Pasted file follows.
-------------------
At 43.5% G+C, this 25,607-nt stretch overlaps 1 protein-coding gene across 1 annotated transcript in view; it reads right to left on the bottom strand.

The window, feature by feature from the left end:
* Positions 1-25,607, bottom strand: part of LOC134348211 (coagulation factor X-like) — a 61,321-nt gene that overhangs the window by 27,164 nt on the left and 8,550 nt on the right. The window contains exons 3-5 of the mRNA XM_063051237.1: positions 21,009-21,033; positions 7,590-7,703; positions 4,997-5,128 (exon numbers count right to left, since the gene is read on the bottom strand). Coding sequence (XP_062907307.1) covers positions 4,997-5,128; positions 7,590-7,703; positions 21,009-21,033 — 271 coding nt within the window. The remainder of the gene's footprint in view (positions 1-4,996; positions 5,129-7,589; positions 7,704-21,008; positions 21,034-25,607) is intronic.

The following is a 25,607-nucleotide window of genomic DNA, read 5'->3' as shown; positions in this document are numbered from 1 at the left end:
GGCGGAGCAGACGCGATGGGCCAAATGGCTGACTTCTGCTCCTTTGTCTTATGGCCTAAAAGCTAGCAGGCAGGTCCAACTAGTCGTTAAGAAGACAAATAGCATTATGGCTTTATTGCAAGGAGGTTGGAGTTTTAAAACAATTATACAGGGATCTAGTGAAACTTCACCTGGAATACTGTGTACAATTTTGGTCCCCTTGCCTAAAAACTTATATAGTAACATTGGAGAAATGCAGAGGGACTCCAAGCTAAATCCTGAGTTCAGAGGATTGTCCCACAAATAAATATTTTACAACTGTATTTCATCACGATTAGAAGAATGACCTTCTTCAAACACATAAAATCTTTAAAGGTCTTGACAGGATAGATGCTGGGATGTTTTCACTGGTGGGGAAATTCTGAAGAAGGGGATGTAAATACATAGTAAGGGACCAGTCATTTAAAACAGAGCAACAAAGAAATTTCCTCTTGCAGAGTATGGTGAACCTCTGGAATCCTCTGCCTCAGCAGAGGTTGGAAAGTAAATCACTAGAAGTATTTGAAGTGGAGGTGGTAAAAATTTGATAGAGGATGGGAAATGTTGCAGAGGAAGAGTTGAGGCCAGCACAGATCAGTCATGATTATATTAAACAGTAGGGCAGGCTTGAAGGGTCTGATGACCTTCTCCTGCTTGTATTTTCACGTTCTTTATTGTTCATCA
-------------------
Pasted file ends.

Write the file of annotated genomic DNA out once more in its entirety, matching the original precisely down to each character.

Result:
At 43.5% G+C, this 25,607-nt stretch overlaps 1 protein-coding gene across 1 annotated transcript in view; it reads right to left on the bottom strand.

The window, feature by feature from the left end:
* Positions 1-25,607, bottom strand: part of LOC134348211 (coagulation factor X-like) — a 61,321-nt gene that overhangs the window by 27,164 nt on the left and 8,550 nt on the right. The window contains exons 3-5 of the mRNA XM_063051237.1: positions 21,009-21,033; positions 7,590-7,703; positions 4,997-5,128 (exon numbers count right to left, since the gene is read on the bottom strand). Coding sequence (XP_062907307.1) covers positions 4,997-5,128; positions 7,590-7,703; positions 21,009-21,033 — 271 coding nt within the window. The remainder of the gene's footprint in view (positions 1-4,996; positions 5,129-7,589; positions 7,704-21,008; positions 21,034-25,607) is intronic.

The following is a 25,607-nucleotide window of genomic DNA, read 5'->3' as shown; positions in this document are numbered from 1 at the left end:
GGCGGAGCAGACGCGATGGGCCAAATGGCTGACTTCTGCTCCTTTGTCTTATGGCCTAAAAGCTAGCAGGCAGGTCCAACTAGTCGTTAAGAAGACAAATAGCATTATGGCTTTATTGCAAGGAGGTTGGAGTTTTAAAACAATTATACAGGGATCTAGTGAAACTTCACCTGGAATACTGTGTACAATTTTGGTCCCCTTGCCTAAAAACTTATATAGTAACATTGGAGAAATGCAGAGGGACTCCAAGCTAAATCCTGAGTTCAGAGGATTGTCCCACAAATAAATATTTTACAACTGTATTTCATCACGATTAGAAGAATGACCTTCTTCAAACACATAAAATCTTTAAAGGTCTTGACAGGATAGATGCTGGGATGTTTTCACTGGTGGGGAAATTCTGAAGAAGGGGATGTAAATACATAGTAAGGGACCAGTCATTTAAAACAGAGCAACAAAGAAATTTCCTCTTGCAGAGTATGGTGAACCTCTGGAATCCTCTGCCTCAGCAGAGGTTGGAAAGTAAATCACTAGAAGTATTTGAAGTGGAGGTGGTAAAAATTTGATAGAGGATGGGAAATGTTGCAGAGGAAGAGTTGAGGCCAGCACAGATCAGTCATGATTATATTAAACAGTAGGGCAGGCTTGAAGGGTCTGATGACCTTCTCCTGCTTGTATTTTCACGTTCTTTATTGTTCATCA